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Collusion over the Business Cycle

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  • Kyle Bagwell
  • Robert W. Staiger

Abstract

We present a theory of collusive pricing in markets subject to business cycle fluctuations. In the business cycle model that we adopt, market demand alternates stochastically between fast-growth (boom) and slow-growth (recession) phases. We provide a complete characterization of the most-collusive prices and show that: (1) the most-collusive prices may be procyclical (countercyclical) when demand growth rates are positively (negatively) correlated through time, and (2) the amplitude of the collusive pricing cycle is larger when the expected duration of boom phases decreases and when the expected duration of recession phases increases. We also offer a generalization of Rotemberg and Saloner's (1986) model, and interpret their findings in terms of transitory demand shocks that occur within broader business cycle phases.

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Bibliographic Info

Paper provided by National Bureau of Economic Research, Inc in its series NBER Working Papers with number 5056.

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Date of creation: Mar 1995
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Publication status: published as Rand Journal of Economics, Vol. 28, no. 1, (Spring 1997), pp. 82-106.
Handle: RePEc:nbr:nberwo:5056

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  1. Judith A. Chevalier & David S. Scharfstein, 1994. "Capital Market Imperfections and Countercyclical Markups: Theory and Evidence," NBER Working Papers 4614, National Bureau of Economic Research, Inc.
  2. Rotemberg, Julio J & Woodford, Michael, 1992. "Oligopolistic Pricing and the Effects of Aggregate Demand on Economic Activity," Journal of Political Economy, University of Chicago Press, University of Chicago Press, vol. 100(6), pages 1153-1207, December.
  3. Jeffrey A. Miron & Stephen P. Zeldes, . "Seasonality, Cost Shocks and the Production Smoothing Model of Inventories," Rodney L. White Center for Financial Research Working Papers, Wharton School Rodney L. White Center for Financial Research 1-87, Wharton School Rodney L. White Center for Financial Research.
  4. Rotemberg, Julio J & Saloner, Garth, 1986. "A Supergame-Theoretic Model of Price Wars during Booms," American Economic Review, American Economic Association, American Economic Association, vol. 76(3), pages 390-407, June.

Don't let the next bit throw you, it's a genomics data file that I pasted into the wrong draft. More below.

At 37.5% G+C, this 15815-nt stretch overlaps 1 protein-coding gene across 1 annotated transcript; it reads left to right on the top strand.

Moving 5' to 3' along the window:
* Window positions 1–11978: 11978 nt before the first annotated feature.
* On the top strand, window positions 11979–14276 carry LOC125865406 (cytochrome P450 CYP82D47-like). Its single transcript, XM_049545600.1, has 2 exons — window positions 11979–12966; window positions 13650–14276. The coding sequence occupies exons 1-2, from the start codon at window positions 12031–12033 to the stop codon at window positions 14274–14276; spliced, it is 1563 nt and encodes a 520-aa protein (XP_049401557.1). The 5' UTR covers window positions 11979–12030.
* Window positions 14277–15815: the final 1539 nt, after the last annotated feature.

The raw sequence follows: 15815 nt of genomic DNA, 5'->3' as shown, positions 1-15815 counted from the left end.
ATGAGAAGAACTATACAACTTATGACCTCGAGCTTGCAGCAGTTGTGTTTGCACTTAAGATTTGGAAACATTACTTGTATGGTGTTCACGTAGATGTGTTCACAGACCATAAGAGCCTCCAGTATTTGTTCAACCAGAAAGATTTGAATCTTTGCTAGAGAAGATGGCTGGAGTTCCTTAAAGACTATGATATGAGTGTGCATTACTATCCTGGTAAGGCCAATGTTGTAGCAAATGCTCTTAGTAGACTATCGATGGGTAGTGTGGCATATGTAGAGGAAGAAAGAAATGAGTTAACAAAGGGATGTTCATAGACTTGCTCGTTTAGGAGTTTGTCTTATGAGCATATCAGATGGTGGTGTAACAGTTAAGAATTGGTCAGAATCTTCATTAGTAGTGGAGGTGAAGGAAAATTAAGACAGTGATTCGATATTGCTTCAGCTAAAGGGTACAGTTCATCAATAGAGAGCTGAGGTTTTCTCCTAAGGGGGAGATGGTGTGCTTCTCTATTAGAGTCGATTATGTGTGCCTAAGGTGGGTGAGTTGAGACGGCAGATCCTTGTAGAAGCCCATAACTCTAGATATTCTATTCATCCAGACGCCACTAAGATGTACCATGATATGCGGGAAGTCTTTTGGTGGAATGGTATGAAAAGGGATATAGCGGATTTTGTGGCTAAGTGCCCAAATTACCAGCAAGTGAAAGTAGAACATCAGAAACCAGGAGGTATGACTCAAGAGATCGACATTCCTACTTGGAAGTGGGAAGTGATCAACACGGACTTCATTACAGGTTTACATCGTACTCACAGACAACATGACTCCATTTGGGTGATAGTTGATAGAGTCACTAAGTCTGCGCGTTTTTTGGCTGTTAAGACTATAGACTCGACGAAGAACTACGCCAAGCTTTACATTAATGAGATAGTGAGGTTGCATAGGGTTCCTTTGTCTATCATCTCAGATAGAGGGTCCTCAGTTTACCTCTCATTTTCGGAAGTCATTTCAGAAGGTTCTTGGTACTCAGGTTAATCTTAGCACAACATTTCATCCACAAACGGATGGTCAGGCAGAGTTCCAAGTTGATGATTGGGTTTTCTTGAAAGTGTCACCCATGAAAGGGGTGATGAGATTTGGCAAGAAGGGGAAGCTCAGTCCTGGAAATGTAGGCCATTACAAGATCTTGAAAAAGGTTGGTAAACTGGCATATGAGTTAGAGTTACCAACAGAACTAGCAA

5. Kandori, Michihiro, 1991. "Correlated Demand Shocks and Price Wars during Booms," Review of Economic Studies, Wiley Blackwell, Wiley Blackwell, vol. 58(1), pages 171-80, January.
  6. Robert W. Staiger & Frank A. Wolak, 1992. "Collusive Pricing with Capacity Constraints in the Presence of Demand Uncertainty," RAND Journal of Economics, The RAND Corporation, vol. 23(2), pages 203-220, Summer.
  7. Borenstein, S. & Shepard, A., 1993. "Dynamic Pricing in Retail Gazoline Markets," Papers, California Davis - Institute of Governmental Affairs 93-22, California Davis - Institute of Governmental Affairs.
  8. Green, Edward J & Porter, Robert H, 1984. "Noncooperative Collusion under Imperfect Price Information," Econometrica, Econometric Society, Econometric Society, vol. 52(1), pages 87-100, January.
  9. Bils, Mark, 1987. "The Cyclical Behavior of Marginal Cost and Price," American Economic Review, American Economic Association, American Economic Association, vol. 77(5), pages 838-55, December.
  10. Ian Domowitz & R. Glenn Hubbard & Bruce C. Petersen, 1986. "Business Cycles and the Relationship Between Concentration and Price-Cost Margins," RAND Journal of Economics, The RAND Corporation, vol. 17(1), pages 1-17, Spring.
  11. Hamilton, James D, 1989. "A New Approach to the Economic Analysis of Nonstationary Time Series and the Business Cycle," Econometrica, Econometric Society, Econometric Society, vol. 57(2), pages 357-84, March.
  12. Glenn Ellison, 1994. "Theories of Cartel Stability and the Joint Executive Committee," RAND Journal of Economics, The RAND Corporation, vol. 25(1), pages 37-57, Spring.
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